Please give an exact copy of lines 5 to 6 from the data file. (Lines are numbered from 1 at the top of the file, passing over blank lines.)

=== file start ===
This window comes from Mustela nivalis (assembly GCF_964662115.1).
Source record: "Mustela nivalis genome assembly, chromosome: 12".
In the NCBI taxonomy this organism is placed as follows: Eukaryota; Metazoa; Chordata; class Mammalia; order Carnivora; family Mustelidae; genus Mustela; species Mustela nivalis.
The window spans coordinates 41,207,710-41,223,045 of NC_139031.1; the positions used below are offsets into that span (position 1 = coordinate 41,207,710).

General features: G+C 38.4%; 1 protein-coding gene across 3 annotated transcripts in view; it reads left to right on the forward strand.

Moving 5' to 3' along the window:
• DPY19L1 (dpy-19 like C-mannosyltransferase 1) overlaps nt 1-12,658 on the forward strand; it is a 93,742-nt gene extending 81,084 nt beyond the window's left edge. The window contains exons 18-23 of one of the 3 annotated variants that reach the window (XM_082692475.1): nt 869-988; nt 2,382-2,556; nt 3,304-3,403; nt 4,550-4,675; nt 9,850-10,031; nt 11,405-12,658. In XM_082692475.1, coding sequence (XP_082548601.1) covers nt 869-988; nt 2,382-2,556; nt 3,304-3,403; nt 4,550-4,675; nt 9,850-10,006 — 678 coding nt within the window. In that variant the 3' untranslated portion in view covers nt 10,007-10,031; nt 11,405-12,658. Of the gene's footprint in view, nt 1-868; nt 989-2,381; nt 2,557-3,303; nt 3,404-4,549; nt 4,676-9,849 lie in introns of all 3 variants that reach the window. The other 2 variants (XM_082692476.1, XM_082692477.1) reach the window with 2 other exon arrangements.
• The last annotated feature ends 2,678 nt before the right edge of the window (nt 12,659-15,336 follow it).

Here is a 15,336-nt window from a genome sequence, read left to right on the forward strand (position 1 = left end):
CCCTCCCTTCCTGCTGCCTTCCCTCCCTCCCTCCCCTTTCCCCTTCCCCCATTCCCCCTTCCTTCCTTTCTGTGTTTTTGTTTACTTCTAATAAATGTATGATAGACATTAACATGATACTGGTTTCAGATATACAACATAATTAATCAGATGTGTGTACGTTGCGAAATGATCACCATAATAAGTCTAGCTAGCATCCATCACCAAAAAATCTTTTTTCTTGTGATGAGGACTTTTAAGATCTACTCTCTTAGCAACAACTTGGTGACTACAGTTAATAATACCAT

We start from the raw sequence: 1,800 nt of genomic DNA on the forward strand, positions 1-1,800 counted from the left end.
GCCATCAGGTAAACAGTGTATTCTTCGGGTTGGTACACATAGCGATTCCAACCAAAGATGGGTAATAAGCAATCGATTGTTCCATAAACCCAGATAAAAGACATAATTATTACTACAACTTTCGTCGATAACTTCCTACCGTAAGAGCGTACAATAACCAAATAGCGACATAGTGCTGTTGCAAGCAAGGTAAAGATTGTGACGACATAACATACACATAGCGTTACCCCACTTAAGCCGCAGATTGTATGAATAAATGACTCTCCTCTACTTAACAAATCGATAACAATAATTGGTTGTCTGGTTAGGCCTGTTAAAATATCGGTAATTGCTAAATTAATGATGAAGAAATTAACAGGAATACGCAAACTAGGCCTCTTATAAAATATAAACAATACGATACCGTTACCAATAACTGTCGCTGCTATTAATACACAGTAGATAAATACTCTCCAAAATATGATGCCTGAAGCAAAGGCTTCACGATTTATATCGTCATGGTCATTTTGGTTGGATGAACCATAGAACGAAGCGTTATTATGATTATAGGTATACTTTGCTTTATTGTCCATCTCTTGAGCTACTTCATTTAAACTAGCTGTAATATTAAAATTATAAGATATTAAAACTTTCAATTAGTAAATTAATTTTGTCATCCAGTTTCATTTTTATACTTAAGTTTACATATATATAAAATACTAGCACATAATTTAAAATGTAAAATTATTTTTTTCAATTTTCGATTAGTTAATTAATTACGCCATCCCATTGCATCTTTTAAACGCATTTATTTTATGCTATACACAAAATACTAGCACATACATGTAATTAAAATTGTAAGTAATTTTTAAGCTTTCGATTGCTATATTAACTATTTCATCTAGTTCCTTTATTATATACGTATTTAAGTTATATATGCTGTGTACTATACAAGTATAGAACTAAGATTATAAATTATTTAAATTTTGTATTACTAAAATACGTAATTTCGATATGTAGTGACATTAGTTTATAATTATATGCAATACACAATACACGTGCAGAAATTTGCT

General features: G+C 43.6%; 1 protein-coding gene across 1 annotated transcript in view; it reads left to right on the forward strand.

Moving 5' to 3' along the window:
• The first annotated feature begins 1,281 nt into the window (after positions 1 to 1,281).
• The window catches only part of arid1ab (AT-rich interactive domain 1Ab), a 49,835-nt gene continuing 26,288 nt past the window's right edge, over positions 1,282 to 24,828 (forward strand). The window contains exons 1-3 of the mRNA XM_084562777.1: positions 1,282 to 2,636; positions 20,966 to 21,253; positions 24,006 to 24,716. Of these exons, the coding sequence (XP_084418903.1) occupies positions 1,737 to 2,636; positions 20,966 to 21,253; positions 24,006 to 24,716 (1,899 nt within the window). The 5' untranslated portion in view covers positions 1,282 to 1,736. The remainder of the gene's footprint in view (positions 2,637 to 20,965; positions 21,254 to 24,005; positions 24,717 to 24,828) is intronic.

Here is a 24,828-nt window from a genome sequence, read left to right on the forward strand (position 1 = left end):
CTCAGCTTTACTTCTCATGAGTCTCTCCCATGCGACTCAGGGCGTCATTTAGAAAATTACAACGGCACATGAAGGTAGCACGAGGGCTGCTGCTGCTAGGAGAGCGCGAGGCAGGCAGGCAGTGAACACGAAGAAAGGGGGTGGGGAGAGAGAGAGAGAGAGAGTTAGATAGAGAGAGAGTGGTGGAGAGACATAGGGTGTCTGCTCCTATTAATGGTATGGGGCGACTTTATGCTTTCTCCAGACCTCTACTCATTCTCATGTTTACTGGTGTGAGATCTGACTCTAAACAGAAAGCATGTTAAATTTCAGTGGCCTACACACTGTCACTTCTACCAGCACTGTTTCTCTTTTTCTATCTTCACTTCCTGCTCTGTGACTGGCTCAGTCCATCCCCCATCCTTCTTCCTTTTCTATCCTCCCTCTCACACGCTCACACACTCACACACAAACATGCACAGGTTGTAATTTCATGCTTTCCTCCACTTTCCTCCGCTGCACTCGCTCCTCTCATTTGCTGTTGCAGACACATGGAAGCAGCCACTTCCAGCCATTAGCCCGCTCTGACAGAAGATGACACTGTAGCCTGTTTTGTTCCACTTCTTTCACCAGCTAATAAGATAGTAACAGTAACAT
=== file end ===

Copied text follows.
General features: G+C 38.4%; 1 protein-coding gene across 3 annotated transcripts in view; it reads left to right on the forward strand.

Moving 5' to 3' along the window: